After mostly missing last year's shopping season, buyers returned to their local stores on Small Business Saturday, with some businesses starting slowly and others seeing a steady stream of customers.
In Port Jefferson, although few people were visible along Main Street earlier in the day, customers began to trickle into shops shortly after noon.
Stacy Davidson, owner of Pattern Finders on East Main Street, a little after 11 a.m. said she had just finished selling to her first customer of the day.
"We are a late town, traditionally our customers don’t come in until after noon, if not later, so it’s hard to judge," said Davidson, who this year has seen more customers ages 50 and older return to her jewelry, clothing and accessories store she has operated for 27 years. "But we’re very positive, though."
As several customers were shopping at Earring Tabu Boutique on East Main Street, Kristen Hoffman and her daughter Ava, 17, said the family-run jewelry, clothing and gift boutique store, which has been open for 32 years, had been seeing a steady stream of customers throughout the morning.
Hoffman, 39, of Port Jefferson, the owner, said she was hoping for a return to normalcy this year. She said she was encouraged by a successful Black Friday, during which her store did twice as well as it did last year.
"It’s really important for me that we just go back to normal. Moving forward is important, and I think it makes our customers feel more comfortable, too," Hoffman said.
In downtown Huntington, parking lots were full and Christmas wreaths hung from streetlights as shoppers bustled in and out of stores and coffee shops.
Town officials and leaders of Long Island chambers of commerce and the group Vision Long Island stood on Wall Street, in front of a 65-foot constructed Christmas tree, to kick off the local shopping event. The Huntington Holiday Light Parade followed Saturday night, with the menorah lighting scheduled for Monday.
Helene Falcone was shopping with her granddaughter Paige, 5, as they looked upon the holiday decorations. Paige said she was "getting a present for her mommy."
"We like to support stores so they can stay open," Falcone said. "We like to eat out and support our favorite restaurants and small businesses. If you want the town to survive, you need to come down and support the stores."
At Little Switzerland Dolls on Main Street in Huntington, Lily Bergh was preparing to deliver a dollhouse to a family in Locust Valley.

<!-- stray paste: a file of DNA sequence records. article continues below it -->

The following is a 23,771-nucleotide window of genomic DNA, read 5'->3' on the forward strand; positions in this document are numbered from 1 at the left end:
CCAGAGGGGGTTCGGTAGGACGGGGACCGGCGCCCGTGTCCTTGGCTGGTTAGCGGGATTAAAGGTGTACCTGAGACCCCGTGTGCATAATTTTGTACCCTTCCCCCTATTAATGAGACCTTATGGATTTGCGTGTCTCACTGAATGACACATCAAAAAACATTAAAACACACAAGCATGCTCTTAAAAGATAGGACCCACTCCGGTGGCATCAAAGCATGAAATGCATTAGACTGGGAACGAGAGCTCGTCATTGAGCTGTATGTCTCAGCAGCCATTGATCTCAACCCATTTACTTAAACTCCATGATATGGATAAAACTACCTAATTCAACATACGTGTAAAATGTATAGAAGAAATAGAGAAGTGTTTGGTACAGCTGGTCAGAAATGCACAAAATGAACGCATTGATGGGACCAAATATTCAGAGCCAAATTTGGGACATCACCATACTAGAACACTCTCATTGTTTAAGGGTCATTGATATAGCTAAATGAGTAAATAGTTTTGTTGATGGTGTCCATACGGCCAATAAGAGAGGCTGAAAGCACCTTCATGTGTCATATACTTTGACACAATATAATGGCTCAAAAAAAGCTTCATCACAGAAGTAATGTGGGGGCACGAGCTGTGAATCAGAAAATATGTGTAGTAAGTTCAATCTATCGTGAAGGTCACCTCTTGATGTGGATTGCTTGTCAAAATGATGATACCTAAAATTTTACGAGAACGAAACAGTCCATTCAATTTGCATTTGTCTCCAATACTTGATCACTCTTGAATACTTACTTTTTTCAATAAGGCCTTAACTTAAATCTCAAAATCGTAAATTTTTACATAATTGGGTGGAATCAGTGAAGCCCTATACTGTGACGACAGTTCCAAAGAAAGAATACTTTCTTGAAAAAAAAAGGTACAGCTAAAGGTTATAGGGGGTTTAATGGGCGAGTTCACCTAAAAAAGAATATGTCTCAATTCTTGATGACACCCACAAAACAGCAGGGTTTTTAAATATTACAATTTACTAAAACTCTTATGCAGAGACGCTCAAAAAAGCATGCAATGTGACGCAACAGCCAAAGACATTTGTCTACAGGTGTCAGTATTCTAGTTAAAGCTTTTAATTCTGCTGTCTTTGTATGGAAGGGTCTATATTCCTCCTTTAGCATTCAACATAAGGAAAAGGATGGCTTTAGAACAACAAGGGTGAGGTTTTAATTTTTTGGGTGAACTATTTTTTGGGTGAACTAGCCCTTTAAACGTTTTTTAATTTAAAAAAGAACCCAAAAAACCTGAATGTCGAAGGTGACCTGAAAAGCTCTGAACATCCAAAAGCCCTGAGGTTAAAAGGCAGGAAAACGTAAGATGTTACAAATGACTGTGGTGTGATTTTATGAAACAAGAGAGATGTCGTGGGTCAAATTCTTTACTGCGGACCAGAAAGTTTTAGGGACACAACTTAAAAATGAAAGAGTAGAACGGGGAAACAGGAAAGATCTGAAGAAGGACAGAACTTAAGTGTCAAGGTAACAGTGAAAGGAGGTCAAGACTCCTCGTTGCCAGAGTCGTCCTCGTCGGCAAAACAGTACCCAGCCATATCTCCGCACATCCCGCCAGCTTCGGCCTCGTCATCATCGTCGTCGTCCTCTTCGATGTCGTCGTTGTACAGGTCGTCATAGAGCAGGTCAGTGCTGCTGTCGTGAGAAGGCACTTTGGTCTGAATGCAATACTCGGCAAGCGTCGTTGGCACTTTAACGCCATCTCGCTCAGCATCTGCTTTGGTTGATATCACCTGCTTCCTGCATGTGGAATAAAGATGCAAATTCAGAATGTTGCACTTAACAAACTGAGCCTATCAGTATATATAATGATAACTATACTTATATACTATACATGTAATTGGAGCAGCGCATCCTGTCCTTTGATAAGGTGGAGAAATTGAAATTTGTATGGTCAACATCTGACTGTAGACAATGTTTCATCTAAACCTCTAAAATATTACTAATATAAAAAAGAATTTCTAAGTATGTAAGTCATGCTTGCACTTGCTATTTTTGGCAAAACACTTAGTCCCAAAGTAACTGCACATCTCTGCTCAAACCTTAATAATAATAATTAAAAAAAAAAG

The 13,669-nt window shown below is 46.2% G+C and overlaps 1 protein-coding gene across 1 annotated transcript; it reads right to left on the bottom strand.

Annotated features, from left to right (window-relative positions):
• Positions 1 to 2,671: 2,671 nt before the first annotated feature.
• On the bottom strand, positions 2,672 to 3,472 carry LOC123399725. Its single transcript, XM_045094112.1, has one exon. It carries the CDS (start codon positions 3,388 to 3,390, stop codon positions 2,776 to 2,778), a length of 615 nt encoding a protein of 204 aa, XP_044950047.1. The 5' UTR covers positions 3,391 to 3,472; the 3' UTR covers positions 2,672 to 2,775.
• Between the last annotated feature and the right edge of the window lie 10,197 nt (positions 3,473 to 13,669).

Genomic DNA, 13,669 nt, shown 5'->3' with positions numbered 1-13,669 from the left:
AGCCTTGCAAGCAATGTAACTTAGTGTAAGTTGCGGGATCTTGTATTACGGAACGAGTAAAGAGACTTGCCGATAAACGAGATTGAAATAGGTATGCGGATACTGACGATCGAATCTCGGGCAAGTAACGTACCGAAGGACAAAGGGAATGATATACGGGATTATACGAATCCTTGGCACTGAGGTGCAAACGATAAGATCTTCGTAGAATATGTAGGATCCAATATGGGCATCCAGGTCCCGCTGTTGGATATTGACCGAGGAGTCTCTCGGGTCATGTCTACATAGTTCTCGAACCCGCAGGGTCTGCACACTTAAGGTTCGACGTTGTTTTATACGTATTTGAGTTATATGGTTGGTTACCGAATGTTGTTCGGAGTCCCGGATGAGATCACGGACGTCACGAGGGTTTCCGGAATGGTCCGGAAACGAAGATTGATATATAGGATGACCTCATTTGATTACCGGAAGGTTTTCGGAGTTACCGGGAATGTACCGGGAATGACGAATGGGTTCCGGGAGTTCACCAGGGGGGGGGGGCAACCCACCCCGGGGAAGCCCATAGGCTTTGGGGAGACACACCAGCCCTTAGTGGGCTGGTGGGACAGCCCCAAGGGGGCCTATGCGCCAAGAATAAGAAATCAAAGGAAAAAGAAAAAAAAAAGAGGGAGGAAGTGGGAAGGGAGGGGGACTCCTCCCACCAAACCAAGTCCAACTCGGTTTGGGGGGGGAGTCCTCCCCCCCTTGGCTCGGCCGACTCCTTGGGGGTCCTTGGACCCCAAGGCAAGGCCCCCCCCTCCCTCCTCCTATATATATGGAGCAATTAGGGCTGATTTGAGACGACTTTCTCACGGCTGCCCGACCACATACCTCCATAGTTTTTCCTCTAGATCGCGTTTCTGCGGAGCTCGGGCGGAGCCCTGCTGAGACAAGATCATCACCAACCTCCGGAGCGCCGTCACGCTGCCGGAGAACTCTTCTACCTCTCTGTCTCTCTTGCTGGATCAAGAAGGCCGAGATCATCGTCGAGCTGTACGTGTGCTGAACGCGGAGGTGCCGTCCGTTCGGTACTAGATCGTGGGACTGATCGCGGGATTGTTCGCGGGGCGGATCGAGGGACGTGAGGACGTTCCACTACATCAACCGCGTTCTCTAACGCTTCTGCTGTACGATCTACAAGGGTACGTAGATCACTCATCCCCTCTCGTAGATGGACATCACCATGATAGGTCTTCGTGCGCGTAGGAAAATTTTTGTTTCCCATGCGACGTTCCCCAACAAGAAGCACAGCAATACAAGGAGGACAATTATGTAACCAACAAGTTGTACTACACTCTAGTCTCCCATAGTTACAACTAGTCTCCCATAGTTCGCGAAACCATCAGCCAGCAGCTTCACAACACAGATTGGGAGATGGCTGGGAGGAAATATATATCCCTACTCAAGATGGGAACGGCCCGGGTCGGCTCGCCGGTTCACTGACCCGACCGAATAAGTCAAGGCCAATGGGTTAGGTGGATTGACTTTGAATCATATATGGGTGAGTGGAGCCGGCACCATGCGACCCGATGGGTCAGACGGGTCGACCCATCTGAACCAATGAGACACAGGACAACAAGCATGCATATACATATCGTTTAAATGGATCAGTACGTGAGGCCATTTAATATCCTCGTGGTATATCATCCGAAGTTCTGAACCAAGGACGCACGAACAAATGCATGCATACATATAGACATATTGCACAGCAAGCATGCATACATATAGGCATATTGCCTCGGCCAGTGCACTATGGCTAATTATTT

The toy store, which has thrived for 40 years, has spawned generations of families returning to collect gifts for children and grandchildren.
"We’re hoping this will be a great day," Bergh said. "Why buy online when you can support your community and give back."
Elizabeth Wellington, deputy director of the Long Island African American Chamber of Commerce for Nassau County, said shopping locally helped all businesses, including minority- and Black-owned stores, stay in business.
"It goes across the line. Everyone got affected by the pandemic," Wellington said. "Unless they get a little relief or funding, some people totally lost their jobs and businesses. It's very important to shop local and leave money in the community, because so often it disappears in a few seconds and it helps businesses stay in business."
In Massapequa Park, the roads around Park Boulevard were closed off around 2:30 p.m. for the evening tree lighting ceremony.
Kim Gallagher, owner of Lu Bella Boutique, said she saw strong sales on Black Friday but Saturday was slower in comparison.
Despite that, Gallagher said she remains optimistic and hopes more customers would be coming in this weekend through Cyber Monday.
"Small Business Saturday is very important to us, because last year, it wasn’t a great year," Gallagher said. "Will it be good and successful? That remains to be seen."
Helen Fishman, owner of Massapequa Soccer and Sport Shop, said business had been "going pretty well today" and she saw more families in town shopping because of the Saturday tree lighting.
"Also, the pandemic is different from last year," said Fishman, whose sporting goods store has been in business for 47 years. "People just want to be out. It’s been a busy Saturday for us, so it’s nice."
In Rockville Centre, Kathleen’s of Donegal Irish import store saw a busy flow of customers.
The family-owned business for 34 years features imported clothing and Irish foods and has a loyal following, manager Shauna Ryan said.
"We’ve had great business today and more people are comfortable coming out," Ryan said. "We’re very grateful for the community to support us. We have a lot of regulars come here often."
Karen Montalbano, past president of the Baldwin Civic Association, said the South Shore community hopes to revive its downtown to attract more small business shoppers.
"Baldwin is small and working toward something like this," she said. "What we spend here will hopefully come back to us and keep our homegrown dollars on Long Island, helping each other."